There’s not a lot of nuance in the other. There’s you, and then there’s the people who are not you.
In your world, there’s you, your team, your group. In this group are people that agree with you, people that agree with people you agree with, and so forth. It’s both expansive and inclusive, but it’s insulated; and it requires an outgroup, whose shores seem to constantly be receding. The outgroup is, of course, definitely wrong and it’s important to say so. In castigating the other as “wrong,” you’ve given up nuance. Deliverance is the ultimate ingroup/outgroup movie on its surface, and lots has been written about its city slicker versus backcountry savagery.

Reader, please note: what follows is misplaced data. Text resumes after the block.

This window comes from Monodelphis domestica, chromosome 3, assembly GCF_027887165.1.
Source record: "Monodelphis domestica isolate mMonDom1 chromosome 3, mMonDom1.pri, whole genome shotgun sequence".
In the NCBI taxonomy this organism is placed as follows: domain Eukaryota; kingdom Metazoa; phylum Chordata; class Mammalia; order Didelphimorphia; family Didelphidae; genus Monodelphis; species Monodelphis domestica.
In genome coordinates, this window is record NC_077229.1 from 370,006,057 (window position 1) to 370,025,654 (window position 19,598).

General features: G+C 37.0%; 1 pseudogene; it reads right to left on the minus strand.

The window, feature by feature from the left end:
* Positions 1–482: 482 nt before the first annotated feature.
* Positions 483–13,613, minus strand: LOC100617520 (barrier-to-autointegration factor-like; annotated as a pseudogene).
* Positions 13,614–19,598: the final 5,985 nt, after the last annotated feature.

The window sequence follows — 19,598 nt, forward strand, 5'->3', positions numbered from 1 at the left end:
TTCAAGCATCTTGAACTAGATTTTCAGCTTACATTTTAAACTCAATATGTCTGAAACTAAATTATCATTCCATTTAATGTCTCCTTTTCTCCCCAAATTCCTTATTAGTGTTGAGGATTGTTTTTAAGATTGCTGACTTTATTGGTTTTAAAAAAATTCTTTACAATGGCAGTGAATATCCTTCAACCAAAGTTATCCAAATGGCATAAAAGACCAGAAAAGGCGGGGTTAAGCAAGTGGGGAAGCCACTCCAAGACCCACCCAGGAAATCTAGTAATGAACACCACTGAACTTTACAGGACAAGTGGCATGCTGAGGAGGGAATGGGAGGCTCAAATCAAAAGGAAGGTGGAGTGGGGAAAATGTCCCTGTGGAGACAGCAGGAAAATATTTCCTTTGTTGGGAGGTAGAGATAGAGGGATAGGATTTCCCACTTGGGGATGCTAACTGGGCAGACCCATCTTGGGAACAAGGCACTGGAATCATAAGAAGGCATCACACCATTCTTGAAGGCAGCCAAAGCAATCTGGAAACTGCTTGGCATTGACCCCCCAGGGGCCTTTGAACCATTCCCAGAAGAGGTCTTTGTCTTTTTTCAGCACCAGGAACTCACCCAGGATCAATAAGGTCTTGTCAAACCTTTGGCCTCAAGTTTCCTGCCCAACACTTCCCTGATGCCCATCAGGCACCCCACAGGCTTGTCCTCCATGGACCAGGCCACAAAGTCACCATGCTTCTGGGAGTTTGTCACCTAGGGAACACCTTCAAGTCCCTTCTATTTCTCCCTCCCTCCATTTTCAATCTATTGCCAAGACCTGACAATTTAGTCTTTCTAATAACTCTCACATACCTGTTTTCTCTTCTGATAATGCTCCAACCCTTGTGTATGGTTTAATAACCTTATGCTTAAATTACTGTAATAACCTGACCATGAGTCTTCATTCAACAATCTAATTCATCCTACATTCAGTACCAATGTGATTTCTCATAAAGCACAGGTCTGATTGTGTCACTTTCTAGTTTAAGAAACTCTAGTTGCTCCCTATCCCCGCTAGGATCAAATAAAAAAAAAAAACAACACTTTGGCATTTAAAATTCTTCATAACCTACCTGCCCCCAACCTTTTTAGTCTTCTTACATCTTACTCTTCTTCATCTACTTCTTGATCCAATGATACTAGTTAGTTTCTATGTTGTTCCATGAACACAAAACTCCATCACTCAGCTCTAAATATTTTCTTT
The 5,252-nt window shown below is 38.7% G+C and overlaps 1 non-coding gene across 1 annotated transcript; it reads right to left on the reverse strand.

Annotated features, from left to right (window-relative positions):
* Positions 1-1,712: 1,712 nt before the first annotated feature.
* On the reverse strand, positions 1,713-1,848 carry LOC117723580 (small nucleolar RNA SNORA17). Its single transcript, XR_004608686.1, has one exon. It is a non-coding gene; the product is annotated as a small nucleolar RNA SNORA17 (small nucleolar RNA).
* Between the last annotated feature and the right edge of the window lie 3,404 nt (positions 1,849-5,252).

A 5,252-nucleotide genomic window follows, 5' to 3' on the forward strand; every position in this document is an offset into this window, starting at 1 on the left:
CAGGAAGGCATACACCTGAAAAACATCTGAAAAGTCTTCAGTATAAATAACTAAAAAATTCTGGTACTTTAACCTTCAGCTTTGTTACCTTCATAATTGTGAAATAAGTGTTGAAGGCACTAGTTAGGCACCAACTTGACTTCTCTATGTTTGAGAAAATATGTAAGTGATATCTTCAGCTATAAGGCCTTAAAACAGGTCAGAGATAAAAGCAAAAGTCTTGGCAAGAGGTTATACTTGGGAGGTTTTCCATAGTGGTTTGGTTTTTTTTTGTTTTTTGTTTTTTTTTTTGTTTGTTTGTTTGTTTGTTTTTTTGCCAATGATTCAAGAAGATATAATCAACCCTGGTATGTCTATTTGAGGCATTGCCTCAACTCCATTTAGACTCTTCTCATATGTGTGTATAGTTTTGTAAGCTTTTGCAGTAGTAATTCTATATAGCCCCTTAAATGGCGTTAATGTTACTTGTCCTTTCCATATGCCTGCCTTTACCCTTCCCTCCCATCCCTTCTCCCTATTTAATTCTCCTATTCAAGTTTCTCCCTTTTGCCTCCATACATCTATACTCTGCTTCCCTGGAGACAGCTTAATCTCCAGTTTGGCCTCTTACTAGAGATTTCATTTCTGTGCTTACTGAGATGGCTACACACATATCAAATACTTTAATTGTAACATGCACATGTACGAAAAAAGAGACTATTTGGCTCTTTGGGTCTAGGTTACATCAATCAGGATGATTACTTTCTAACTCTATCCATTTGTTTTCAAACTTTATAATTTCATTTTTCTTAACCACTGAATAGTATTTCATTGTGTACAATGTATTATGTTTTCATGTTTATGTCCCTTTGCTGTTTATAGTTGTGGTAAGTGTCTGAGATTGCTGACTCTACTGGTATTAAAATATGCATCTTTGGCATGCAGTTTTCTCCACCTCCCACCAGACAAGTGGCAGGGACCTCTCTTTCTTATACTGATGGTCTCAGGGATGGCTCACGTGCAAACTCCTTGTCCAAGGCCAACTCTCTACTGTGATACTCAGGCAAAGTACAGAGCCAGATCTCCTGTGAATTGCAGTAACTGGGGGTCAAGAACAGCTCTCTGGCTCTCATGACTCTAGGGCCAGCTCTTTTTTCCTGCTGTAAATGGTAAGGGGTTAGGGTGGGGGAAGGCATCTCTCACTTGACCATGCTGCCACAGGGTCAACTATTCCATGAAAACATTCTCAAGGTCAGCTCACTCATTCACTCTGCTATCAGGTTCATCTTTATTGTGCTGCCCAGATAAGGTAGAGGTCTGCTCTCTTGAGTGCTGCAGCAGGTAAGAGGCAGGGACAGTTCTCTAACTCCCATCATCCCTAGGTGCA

This is the least interesting discussion we might have about Deliverance, a movie filled with nuance and shifting group dynamics. It continues to be unfair to paint parts of America with a broad a brush as Deliverance does. In the late 1960s / early 1970s, lots of America was not urbane, urbanized in the eyes of our four “protagonists.” And just because some parts of American culture are different than others does not ascribe to them inherent value. This is not to apologize for *that* scene in this movie as a gross over-generalization. It’s just to say that there’s a lot more to the humanity that’s been overloaded onto the city slickers and underfunded re: the rural folks. Continue reading